• retirebyforty June 15, 2014, 11:30 pm

      It really depends on where you live. I still think in most places, it’s better to own. The home is a great way to accumulate equity as long as you don’t refinance too often. Good luck!

  • Scott June 16, 2014, 7:02 pm

    We are all about positive cash flow. Mid-late 40s with $2k monthly dividend & interest payments and keeping the appreciation growing. Very little risk in our portfolio.

    Living in Mexico at the moment. Likely to return to Texas some day. Maybe Florida too.

    Backup plan is to return to work, but will try not to. We’d really like to keep volunteering wherever we go.

    • retirebyforty June 16, 2014, 10:34 pm

      $2k passive income per month should go pretty far in Mexico, right? I’d love to do that too, but the family dictate our US location for now. When we both retire, I think we’ll try living in a foreign country for a while.

    • Chris August 6, 2014, 7:34 pm

      Scott,
      Where in Mexico? My wife is from Veracruz, Mexico, I am from Fort Worth and I have thought about living in Mexico but can’t figure out how to make a living there.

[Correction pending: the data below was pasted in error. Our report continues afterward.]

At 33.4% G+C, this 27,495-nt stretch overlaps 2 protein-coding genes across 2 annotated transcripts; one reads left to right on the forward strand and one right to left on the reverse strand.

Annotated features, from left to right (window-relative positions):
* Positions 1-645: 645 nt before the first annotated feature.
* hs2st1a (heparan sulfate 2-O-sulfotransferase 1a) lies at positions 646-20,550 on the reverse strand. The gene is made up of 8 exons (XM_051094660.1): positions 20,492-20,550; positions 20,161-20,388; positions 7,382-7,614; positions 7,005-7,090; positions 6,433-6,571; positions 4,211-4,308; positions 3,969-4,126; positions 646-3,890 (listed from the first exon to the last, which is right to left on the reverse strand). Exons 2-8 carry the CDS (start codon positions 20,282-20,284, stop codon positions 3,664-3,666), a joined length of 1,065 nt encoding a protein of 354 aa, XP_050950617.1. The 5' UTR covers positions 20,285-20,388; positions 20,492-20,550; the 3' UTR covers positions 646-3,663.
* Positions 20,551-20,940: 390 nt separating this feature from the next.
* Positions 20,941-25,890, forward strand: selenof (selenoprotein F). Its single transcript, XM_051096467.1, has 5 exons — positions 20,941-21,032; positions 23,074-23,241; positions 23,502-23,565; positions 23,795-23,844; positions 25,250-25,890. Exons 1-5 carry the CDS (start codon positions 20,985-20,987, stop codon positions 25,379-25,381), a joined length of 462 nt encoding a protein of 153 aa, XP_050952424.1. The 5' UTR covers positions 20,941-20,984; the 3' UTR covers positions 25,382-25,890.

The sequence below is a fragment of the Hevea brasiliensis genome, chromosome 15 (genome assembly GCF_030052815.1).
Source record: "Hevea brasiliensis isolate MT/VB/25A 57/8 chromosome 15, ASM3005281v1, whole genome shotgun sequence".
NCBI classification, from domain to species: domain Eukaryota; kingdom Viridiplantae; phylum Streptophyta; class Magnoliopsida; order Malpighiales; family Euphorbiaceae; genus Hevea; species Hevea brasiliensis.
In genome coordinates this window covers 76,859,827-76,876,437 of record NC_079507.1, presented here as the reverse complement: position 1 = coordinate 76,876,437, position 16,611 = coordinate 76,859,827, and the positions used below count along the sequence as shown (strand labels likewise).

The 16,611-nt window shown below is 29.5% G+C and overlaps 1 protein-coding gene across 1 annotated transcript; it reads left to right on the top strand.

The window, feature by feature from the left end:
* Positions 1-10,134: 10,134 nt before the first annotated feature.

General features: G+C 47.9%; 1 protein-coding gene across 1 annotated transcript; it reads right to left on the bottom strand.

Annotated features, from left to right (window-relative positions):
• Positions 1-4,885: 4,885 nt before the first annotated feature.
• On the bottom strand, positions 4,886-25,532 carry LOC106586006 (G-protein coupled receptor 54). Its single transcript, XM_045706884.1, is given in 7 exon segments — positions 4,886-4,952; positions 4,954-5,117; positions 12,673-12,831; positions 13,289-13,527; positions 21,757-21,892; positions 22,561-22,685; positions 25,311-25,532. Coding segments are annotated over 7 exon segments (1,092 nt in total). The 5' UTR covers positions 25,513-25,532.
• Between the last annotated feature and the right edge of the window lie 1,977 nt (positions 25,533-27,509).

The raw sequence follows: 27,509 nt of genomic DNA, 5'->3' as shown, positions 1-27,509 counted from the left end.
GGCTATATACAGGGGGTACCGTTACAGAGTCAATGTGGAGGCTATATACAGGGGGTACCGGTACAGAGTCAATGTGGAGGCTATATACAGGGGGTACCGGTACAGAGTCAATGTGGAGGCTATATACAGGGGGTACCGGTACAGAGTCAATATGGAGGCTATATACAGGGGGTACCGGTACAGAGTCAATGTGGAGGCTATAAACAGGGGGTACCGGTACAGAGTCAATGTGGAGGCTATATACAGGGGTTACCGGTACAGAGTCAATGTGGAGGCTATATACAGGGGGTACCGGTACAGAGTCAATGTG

Chris

  • Allan June 24, 2014, 12:10 am

    I like you blog because what you say is very honest, unlike some others out there. I am 55ish and planning on retiring soon.

    As others have mentioned, watch out for medical expenses and insurance. There are premiums certainly, but also deductibles and out-of-pocket expenses. These added expenses can easily be in the 10’s of thousands of dollars. It is not just premiums that matter, but the “out-of-pocket” maximums.

    It’s also easy to get complacent when your young and healthy and expenses seem low, but believe me, things can turn on a dime.

    • retirebyforty June 25, 2014, 9:20 am

      Thanks for your input. Medical and insurance expense is a big concern. I’m not looking forward to it at all. Maybe we can move to a foreign country with more affordable healthcare for a few years.

  • Chris August 6, 2014, 6:54 pm

    I am interested in the rental properties as a passive income idea. What was your idea with the rentals and what made you decide to sell them?

    • Chris August 6, 2014, 9:35 pm

      Ok Joe,
      I found your section about having mixed emotions on being a landlord.
      I recomend looking in a good area close to you and cruse the area to or from an errand once or twice every month. I stay away from realtors. I prefer “free-standing single family homes” and foreclosures or “for sale by owner” that need a bit of help (not a lot) and I will only pay 50% of market value. yes, I only find 1 or 2 per year this way but I end up with a great positive cash flow.

      • retirebyforty August 7, 2014, 10:36 am

        Thanks for the tips. I looked at a few FSBO and the price is pretty high. 50% market value is not realistic in the good areas in Portland. The market is just too hot right now. Maybe when we have another housing crash, then there will be more opportunities.